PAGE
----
Gradient estimation and shading unit 92 is coupled directly to compositing unit 102. Compositing unit 102 is coupled to tri-state interfaces 94, which in turn are coupled to composition element communication lines 96. As with voxel communication lines 76 and sample communication lines 86, composition element communication lines 96 are bi-directional communication lines to the nearest neighboring pipeline in each of the clockwise and counterclockwise direction around the ring. Tri-state interfaces 94 are also beam FIFO storage unit 98, slice FIFO storage unit 100, and optional delay unit 93. Beam FIFO storage unit 98, slice FIFO storage unit 100, and optional delay unit 93 are all coupled to compositing unit 102. Finally, compositing unit 102 is coupled to pixel output bus 48, which is in turn coupled to a viewing surface such as a computer screen.
For rendering a volume data set L voxels wide, M voxels high, and N voxels deep, beam FIFO storage unit 98 is configured to hold L÷(B×P) elements, where each element is an array of (B+1)2 pixel values of partially accumulated rays, that is, visual characteristics containing color, opacity, and depth information. Likewise, slice FIFO storage unit 100 is configured to hold (L×M)÷(B2×P) elements, where each element is an array of B×(B+1) pixel values of partially accumulated rays. Optional delay unit is configured to hold B2 pixel values of partially accumulated rays with a delay of either zero fundamental cycles or B2 fundamental cycles. As will be shown below, beam and slice FIFO storage units 98 and 100 hold pixel values of partially accumulated rays forwarded from immediately above and in front of the block being processed, respectively. Optional delay unit 93 holds pixel values of partially accumulated rays from the pipeline immediately to the left.
In other words, in the present embodiment of the subject invention, a processing unit 40 comprises four major functional stages connected together in pipeline fashion, namely, a block buffering stages, an interpolation stage, a gradient estimation and shading stage, and a compositing stage. Each stage is separated from the next by a pair of bi-directional communication lines to the neighboring pipelines and by beam and slice FIFO storage units capable of holding values forwarded from the previous beam and the previous slice.
The method of operation of this embodiment of the subject invention will now be described. Referring to FIG. 13, the view direction is determined. A single ray 110 is cast perpendicularly from the view surface through the volume data set, that is from image 10, so that it strikes the center of face 112 that is nearest and most nearly perpendicular to the view surface. In general, the ray will strike the view surface at some angle 116 less degrees from the normal vector of face 112, that is, from a line perpendicular to face 112. It will be appreciated that if the angle 116 is greater than 45 degrees, a different face of the volume data set would be nearer and more nearly perpendicular to the ray 110. If the angle 116 to normal vector line 114 is exactly 45 degrees, then either of two view surfaces can be chosen arbitrarily. Moreover, if ray 110 strikes a corner of the volume data set, then angle 116 will be 45 degrees from each of three normal vectors will be 45 degrees, and any of the three faces can be chosen arbitrarily.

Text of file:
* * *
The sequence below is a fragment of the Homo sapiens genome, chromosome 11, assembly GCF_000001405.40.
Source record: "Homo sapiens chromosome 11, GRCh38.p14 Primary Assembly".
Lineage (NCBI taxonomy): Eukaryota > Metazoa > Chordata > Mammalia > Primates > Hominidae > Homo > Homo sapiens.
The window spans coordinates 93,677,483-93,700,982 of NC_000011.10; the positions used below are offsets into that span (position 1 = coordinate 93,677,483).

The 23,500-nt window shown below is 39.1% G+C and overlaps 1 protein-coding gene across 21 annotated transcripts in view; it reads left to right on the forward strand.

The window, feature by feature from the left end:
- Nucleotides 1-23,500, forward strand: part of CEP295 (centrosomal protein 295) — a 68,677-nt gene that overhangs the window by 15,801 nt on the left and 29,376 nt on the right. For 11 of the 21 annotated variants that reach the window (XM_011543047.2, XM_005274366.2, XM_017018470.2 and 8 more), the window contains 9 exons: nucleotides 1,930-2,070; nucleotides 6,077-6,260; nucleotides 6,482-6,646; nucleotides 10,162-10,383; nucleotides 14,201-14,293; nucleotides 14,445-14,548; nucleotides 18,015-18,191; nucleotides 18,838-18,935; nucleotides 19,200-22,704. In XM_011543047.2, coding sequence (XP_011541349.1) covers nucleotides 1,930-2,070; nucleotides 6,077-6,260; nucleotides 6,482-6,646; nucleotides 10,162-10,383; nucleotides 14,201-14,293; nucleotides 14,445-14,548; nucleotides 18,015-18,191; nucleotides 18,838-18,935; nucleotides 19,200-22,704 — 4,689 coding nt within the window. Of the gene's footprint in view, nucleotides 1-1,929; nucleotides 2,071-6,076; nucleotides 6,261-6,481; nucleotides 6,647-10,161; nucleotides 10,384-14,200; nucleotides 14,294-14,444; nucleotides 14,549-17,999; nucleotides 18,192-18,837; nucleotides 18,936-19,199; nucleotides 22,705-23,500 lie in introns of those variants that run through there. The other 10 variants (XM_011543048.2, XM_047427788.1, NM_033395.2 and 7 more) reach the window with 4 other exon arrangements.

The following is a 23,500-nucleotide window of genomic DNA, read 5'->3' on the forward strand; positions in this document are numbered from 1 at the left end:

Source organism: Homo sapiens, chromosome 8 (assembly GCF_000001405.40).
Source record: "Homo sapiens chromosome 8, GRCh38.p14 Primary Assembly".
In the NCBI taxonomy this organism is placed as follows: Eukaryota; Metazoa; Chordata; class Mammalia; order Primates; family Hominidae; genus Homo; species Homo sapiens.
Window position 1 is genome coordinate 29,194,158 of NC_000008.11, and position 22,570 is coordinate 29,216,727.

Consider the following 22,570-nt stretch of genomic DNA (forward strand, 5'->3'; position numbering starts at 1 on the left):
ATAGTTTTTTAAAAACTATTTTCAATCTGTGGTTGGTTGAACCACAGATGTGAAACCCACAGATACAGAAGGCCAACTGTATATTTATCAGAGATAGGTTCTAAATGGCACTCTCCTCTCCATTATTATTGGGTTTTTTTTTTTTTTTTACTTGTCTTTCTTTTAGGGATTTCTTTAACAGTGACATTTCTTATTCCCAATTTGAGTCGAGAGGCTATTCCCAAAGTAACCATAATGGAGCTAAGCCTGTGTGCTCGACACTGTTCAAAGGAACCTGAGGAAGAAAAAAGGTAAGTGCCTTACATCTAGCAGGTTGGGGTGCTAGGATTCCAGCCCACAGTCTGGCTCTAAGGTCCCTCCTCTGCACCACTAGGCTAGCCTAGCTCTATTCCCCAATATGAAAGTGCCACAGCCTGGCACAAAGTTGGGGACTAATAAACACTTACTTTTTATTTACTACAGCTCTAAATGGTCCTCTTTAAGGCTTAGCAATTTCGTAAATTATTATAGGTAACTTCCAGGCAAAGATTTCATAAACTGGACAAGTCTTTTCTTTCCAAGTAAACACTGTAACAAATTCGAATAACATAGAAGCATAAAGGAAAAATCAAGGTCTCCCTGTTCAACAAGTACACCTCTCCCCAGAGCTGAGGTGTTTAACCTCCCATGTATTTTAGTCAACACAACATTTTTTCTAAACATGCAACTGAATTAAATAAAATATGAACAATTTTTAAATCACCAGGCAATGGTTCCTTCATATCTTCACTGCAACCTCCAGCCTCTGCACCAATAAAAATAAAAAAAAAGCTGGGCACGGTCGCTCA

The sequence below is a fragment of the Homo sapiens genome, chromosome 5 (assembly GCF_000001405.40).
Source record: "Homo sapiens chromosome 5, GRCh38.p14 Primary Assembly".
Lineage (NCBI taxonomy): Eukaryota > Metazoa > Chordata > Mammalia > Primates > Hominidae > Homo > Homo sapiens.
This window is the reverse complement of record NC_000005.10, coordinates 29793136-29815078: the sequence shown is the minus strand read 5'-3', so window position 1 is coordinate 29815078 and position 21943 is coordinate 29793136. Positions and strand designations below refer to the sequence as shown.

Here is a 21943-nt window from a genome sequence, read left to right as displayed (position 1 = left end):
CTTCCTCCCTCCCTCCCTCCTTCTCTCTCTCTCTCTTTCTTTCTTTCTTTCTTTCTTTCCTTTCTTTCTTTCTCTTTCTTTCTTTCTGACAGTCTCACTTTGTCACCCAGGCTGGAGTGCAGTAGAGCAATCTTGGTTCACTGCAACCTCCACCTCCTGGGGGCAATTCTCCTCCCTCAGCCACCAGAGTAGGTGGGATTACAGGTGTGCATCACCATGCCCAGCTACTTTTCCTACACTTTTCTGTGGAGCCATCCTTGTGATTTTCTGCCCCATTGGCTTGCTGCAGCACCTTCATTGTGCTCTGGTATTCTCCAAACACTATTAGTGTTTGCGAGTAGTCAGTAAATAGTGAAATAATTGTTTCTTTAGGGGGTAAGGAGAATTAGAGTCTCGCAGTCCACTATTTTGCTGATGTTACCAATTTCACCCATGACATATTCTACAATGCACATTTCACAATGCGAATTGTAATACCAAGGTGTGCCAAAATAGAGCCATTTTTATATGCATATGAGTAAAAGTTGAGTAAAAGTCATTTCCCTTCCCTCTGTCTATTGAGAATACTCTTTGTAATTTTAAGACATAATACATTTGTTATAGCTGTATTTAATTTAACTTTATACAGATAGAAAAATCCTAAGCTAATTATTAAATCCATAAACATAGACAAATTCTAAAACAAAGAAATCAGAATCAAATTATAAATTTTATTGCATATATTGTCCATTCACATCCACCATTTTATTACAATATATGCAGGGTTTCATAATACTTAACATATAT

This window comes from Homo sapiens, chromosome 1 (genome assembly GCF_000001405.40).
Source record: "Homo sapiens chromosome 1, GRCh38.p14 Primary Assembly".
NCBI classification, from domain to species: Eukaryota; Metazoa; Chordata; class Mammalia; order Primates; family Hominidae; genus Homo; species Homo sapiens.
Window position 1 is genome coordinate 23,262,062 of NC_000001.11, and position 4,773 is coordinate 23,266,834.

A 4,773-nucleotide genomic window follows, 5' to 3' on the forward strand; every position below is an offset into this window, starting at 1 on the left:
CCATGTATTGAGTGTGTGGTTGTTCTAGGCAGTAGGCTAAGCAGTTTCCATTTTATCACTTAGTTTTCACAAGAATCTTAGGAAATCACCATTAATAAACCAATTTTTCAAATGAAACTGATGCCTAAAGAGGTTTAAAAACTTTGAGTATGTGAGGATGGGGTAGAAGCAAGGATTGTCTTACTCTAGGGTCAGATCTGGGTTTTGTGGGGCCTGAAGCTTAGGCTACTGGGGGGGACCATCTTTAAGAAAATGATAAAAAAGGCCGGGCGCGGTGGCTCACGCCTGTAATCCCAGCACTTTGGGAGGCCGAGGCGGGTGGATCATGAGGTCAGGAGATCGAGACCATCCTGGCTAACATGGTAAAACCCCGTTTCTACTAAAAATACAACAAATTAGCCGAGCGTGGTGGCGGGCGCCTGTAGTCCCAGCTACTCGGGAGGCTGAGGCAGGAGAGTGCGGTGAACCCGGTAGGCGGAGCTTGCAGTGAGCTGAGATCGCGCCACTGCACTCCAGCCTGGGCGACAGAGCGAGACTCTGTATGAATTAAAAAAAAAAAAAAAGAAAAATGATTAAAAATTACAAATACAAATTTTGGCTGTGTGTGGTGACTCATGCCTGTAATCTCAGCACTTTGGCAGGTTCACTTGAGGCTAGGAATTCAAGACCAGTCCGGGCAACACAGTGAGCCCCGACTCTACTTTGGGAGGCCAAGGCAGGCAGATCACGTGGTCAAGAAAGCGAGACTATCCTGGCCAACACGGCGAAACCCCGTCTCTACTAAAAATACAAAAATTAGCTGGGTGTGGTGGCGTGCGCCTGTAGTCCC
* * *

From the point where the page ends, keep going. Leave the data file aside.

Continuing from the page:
Having selected a face 112, ray 110 is projected onto the face, making a “shadow” 118 of the ray. In general, this shadow will land in one of the four quadrants of the face. The quadrant 120 containing shadow 118 will be the selected quadrant. If shadow 118 lands on a line between two quadrants, then either quadrant can be selected. If shadow 118 is a point exactly in the center of face 112, then ray 110 is perpendicular to the face and any quadrant may be selected.
Having selected a quadrant 120 of a face 112, the volume data set may now be rotated in three dimensions so that face 112 is at the “front” and quadrant 120 is in the upper left corner. It will be appreciated that in “rotating” the volume data set, no data has to be moved. Instead, an appropriate transformation matrix can be applied to voxel and block coordinates to translate these coordinates into coordinate system in which the corner of the selected quadrant is the origin and is in the upper left corner of the front face. The theory of transformation matrices is explained in graphics textbooks, including the aforementioned reference by J. Foley, et al.
In the following discussion, coordinates relative to the volume data set itself are denoted as x, y, and z, while coordinates relative to the selected quadrant 120 are denoted u, v, and w. These are called “rendering coordinates.” The terms “left,” “right,” “above,” “below,” “back,” and “front” are defined in terms in rendering coordinates as follows:
“in the direction of decreasing values of u.”
“in the direction of increasing values of u.”
“in the direction of decreasing values of v.”
“in the direction of increasing values of v.”
“in the direction of decreasing values of w.”
“in the direction of increasing values of w.”